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@enzotib mentioned the following command

sudo mount -o remount,rw /cdrom

Does this imply I can mount a CD or DVD in rw mode and use like a (real) filesystem? Does this work with the popular ISO-9660 filesystem, which is read-only by design? Will this create a multsession CD with one session per change (or per mount)?

Would this work (differently) on a ISO image file on a read/write filesystem?

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In that context it was a Live USB pendrive, that by default is mounted on /cdrom. –  enzotib Aug 20 '11 at 18:53
    
@enzotib I see. Thank you. I still find the question interesting. –  Jan Aug 20 '11 at 18:59
    
It may be possible with UDF and packet writing. en.wikipedia.org/wiki/Universal_Disk_Format - en.wikipedia.org/wiki/Packet_writing –  Anonymous Nov 6 '11 at 21:09
    
@Anonymous Are you aware of any UDF implementation (on Linux)? –  Jan Nov 6 '11 at 22:24
    
@Jan, the Linux kernel comes with support for UDF. DVD and Blu-ray use UDF. –  Anonymous Nov 8 '11 at 20:00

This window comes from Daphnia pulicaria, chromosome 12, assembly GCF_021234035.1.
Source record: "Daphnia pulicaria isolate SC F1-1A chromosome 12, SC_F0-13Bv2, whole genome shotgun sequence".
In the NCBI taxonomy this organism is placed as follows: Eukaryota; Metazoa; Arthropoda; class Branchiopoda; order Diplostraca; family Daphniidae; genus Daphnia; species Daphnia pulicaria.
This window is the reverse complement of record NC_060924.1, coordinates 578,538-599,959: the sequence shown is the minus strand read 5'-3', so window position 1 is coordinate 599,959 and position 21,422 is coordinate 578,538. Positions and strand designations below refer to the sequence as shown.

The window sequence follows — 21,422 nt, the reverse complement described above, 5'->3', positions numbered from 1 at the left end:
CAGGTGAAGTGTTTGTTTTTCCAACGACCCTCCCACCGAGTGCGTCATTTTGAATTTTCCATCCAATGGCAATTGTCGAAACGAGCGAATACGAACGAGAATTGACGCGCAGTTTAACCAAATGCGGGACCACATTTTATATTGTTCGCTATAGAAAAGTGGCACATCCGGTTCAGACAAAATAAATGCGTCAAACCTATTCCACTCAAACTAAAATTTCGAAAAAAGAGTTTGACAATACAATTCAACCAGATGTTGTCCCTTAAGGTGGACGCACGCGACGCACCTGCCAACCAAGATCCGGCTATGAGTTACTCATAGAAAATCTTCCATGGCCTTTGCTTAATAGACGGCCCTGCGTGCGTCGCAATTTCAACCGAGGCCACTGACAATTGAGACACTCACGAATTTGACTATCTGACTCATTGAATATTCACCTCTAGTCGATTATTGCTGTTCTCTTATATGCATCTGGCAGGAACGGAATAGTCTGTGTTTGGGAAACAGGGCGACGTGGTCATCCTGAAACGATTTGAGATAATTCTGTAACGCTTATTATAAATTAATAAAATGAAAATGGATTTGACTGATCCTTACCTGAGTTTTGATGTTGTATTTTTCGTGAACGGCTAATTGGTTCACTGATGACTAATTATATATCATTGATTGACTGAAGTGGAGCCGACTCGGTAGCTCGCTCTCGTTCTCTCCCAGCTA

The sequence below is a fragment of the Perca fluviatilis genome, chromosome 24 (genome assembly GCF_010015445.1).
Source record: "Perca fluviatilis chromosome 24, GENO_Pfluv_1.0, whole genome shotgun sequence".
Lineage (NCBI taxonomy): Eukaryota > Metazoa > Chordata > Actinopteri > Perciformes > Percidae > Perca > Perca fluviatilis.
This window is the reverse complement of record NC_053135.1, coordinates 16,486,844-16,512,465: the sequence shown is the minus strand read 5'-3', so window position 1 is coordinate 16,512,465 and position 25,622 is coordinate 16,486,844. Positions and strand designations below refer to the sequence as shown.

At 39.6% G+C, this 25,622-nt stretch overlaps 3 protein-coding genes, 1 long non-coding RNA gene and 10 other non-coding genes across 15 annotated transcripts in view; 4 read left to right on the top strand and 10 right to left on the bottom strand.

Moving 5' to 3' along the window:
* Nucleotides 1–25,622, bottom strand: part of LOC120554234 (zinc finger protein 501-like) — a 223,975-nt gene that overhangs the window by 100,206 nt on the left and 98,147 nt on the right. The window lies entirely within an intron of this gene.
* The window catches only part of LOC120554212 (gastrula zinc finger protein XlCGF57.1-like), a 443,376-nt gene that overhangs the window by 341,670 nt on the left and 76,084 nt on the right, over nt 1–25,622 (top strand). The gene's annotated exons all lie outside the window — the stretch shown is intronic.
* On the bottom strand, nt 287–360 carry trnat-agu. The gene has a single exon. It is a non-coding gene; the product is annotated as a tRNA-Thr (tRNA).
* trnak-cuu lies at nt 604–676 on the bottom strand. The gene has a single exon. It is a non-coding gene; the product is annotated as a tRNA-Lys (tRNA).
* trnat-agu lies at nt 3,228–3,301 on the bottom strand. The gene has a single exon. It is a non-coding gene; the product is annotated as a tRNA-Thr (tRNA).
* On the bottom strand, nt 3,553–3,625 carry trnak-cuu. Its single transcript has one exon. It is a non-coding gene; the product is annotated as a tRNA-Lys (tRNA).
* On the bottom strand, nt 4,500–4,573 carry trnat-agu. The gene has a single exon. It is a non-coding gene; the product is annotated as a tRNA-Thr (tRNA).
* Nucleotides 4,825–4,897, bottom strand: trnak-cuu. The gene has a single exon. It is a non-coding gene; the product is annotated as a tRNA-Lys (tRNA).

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2 Answers

up vote 3 down vote accepted

You can use UDF file system as packet writing and it effectively works as USB drive (or as diskette). See this link.

For example, BluRay discs as well as DVDs are usign UDF file system. You just need to make it with UDFtools and mount it read/write.

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No they cannot.

To give a quick example why they cannot be mounted rw imagine mounting a blank cdr/cdrw, there is no file system on a blank cd, how do you specify one on mount then? How do you mount something to write on that has no valid file system?

Even nautilus with his integrated cd recording abilities does not follow that logic, the recording is not done automatically, it creates a tmp place to keep the files until you instruct to write them to a cd, blank or not.

Mounting a cdr/cdrw rw and writing on it as you with for example a USB disk is not possible.

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